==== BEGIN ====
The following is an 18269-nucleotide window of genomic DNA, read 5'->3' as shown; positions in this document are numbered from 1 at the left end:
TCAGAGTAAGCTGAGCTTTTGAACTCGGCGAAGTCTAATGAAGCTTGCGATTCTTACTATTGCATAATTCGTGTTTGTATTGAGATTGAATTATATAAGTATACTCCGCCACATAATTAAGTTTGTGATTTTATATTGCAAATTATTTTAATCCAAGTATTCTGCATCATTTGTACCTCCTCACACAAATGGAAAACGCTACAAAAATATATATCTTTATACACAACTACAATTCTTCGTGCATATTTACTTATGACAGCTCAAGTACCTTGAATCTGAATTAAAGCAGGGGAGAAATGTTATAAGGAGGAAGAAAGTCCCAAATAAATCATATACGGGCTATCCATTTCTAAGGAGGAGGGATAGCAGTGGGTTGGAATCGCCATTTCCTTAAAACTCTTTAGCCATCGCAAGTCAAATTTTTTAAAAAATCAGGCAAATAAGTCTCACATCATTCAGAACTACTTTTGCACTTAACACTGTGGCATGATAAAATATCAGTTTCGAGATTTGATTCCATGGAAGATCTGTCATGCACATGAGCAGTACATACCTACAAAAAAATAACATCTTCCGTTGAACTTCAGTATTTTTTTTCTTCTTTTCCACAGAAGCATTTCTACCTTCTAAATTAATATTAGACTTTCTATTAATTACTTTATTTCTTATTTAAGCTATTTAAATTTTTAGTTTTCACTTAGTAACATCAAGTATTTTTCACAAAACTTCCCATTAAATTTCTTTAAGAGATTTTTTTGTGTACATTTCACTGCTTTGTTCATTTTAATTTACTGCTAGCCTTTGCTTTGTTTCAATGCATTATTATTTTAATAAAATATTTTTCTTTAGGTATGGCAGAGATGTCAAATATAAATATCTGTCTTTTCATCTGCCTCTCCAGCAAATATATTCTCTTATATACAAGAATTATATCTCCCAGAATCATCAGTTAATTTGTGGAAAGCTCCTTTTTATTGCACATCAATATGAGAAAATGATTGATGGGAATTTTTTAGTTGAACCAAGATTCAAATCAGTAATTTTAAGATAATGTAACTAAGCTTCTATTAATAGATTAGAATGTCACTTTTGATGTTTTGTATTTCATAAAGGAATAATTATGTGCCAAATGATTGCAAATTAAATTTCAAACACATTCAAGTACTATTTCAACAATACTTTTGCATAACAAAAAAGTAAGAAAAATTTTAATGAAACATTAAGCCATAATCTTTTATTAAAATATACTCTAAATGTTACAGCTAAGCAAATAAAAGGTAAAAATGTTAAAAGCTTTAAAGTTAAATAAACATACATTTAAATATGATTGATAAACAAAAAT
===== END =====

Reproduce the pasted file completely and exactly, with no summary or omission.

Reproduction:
The following is an 18269-nucleotide window of genomic DNA, read 5'->3' as shown; positions in this document are numbered from 1 at the left end:
TCAGAGTAAGCTGAGCTTTTGAACTCGGCGAAGTCTAATGAAGCTTGCGATTCTTACTATTGCATAATTCGTGTTTGTATTGAGATTGAATTATATAAGTATACTCCGCCACATAATTAAGTTTGTGATTTTATATTGCAAATTATTTTAATCCAAGTATTCTGCATCATTTGTACCTCCTCACACAAATGGAAAACGCTACAAAAATATATATCTTTATACACAACTACAATTCTTCGTGCATATTTACTTATGACAGCTCAAGTACCTTGAATCTGAATTAAAGCAGGGGAGAAATGTTATAAGGAGGAAGAAAGTCCCAAATAAATCATATACGGGCTATCCATTTCTAAGGAGGAGGGATAGCAGTGGGTTGGAATCGCCATTTCCTTAAAACTCTTTAGCCATCGCAAGTCAAATTTTTTAAAAAATCAGGCAAATAAGTCTCACATCATTCAGAACTACTTTTGCACTTAACACTGTGGCATGATAAAATATCAGTTTCGAGATTTGATTCCATGGAAGATCTGTCATGCACATGAGCAGTACATACCTACAAAAAAATAACATCTTCCGTTGAACTTCAGTATTTTTTTTCTTCTTTTCCACAGAAGCATTTCTACCTTCTAAATTAATATTAGACTTTCTATTAATTACTTTATTTCTTATTTAAGCTATTTAAATTTTTAGTTTTCACTTAGTAACATCAAGTATTTTTCACAAAACTTCCCATTAAATTTCTTTAAGAGATTTTTTTGTGTACATTTCACTGCTTTGTTCATTTTAATTTACTGCTAGCCTTTGCTTTGTTTCAATGCATTATTATTTTAATAAAATATTTTTCTTTAGGTATGGCAGAGATGTCAAATATAAATATCTGTCTTTTCATCTGCCTCTCCAGCAAATATATTCTCTTATATACAAGAATTATATCTCCCAGAATCATCAGTTAATTTGTGGAAAGCTCCTTTTTATTGCACATCAATATGAGAAAATGATTGATGGGAATTTTTTAGTTGAACCAAGATTCAAATCAGTAATTTTAAGATAATGTAACTAAGCTTCTATTAATAGATTAGAATGTCACTTTTGATGTTTTGTATTTCATAAAGGAATAATTATGTGCCAAATGATTGCAAATTAAATTTCAAACACATTCAAGTACTATTTCAACAATACTTTTGCATAACAAAAAAGTAAGAAAAATTTTAATGAAACATTAAGCCATAATCTTTTATTAAAATATACTCTAAATGTTACAGCTAAGCAAATAAAAGGTAAAAATGTTAAAAGCTTTAAAGTTAAATAAACATACATTTAAATATGATTGATAAACAAAAAT